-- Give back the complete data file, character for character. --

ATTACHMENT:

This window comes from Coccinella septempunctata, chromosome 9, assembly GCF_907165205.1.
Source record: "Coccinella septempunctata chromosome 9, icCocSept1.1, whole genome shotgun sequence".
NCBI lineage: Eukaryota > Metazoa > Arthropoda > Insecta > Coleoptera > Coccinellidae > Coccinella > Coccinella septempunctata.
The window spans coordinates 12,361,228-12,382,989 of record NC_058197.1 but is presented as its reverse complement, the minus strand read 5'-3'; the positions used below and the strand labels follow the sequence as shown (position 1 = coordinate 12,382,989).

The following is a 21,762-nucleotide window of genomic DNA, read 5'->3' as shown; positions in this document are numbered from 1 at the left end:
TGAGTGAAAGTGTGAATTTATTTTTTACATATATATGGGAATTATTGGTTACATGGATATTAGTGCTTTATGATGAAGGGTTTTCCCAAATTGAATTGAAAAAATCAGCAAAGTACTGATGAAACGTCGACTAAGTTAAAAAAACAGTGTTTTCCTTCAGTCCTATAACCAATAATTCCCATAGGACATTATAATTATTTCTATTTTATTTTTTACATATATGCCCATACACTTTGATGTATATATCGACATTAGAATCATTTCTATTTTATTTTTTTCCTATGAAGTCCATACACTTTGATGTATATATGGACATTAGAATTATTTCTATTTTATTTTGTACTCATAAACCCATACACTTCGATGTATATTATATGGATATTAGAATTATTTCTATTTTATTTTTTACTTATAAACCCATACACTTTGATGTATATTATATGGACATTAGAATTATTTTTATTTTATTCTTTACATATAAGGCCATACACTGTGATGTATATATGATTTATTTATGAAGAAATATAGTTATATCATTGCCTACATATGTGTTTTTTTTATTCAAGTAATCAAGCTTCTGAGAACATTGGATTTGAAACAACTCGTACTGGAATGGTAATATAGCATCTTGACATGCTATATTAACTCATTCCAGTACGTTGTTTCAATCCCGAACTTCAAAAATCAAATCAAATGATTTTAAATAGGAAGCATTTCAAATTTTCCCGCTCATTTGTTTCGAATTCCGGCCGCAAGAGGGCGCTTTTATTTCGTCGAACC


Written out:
This window comes from Coccinella septempunctata, chromosome 9, assembly GCF_907165205.1.
Source record: "Coccinella septempunctata chromosome 9, icCocSept1.1, whole genome shotgun sequence".
NCBI lineage: Eukaryota > Metazoa > Arthropoda > Insecta > Coleoptera > Coccinellidae > Coccinella > Coccinella septempunctata.
The window spans coordinates 12,361,228-12,382,989 of record NC_058197.1 but is presented as its reverse complement, the minus strand read 5'-3'; the positions used below and the strand labels follow the sequence as shown (position 1 = coordinate 12,382,989).

The following is a 21,762-nucleotide window of genomic DNA, read 5'->3' as shown; positions in this document are numbered from 1 at the left end:
TGAGTGAAAGTGTGAATTTATTTTTTACATATATATGGGAATTATTGGTTACATGGATATTAGTGCTTTATGATGAAGGGTTTTCCCAAATTGAATTGAAAAAATCAGCAAAGTACTGATGAAACGTCGACTAAGTTAAAAAAACAGTGTTTTCCTTCAGTCCTATAACCAATAATTCCCATAGGACATTATAATTATTTCTATTTTATTTTTTACATATATGCCCATACACTTTGATGTATATATCGACATTAGAATCATTTCTATTTTATTTTTTTCCTATGAAGTCCATACACTTTGATGTATATATGGACATTAGAATTATTTCTATTTTATTTTGTACTCATAAACCCATACACTTCGATGTATATTATATGGATATTAGAATTATTTCTATTTTATTTTTTACTTATAAACCCATACACTTTGATGTATATTATATGGACATTAGAATTATTTTTATTTTATTCTTTACATATAAGGCCATACACTGTGATGTATATATGATTTATTTATGAAGAAATATAGTTATATCATTGCCTACATATGTGTTTTTTTTATTCAAGTAATCAAGCTTCTGAGAACATTGGATTTGAAACAACTCGTACTGGAATGGTAATATAGCATCTTGACATGCTATATTAACTCATTCCAGTACGTTGTTTCAATCCCGAACTTCAAAAATCAAATCAAATGATTTTAAATAGGAAGCATTTCAAATTTTCCCGCTCATTTGTTTCGAATTCCGGCCGCAAGAGGGCGCTTTTATTTCGTCGAACC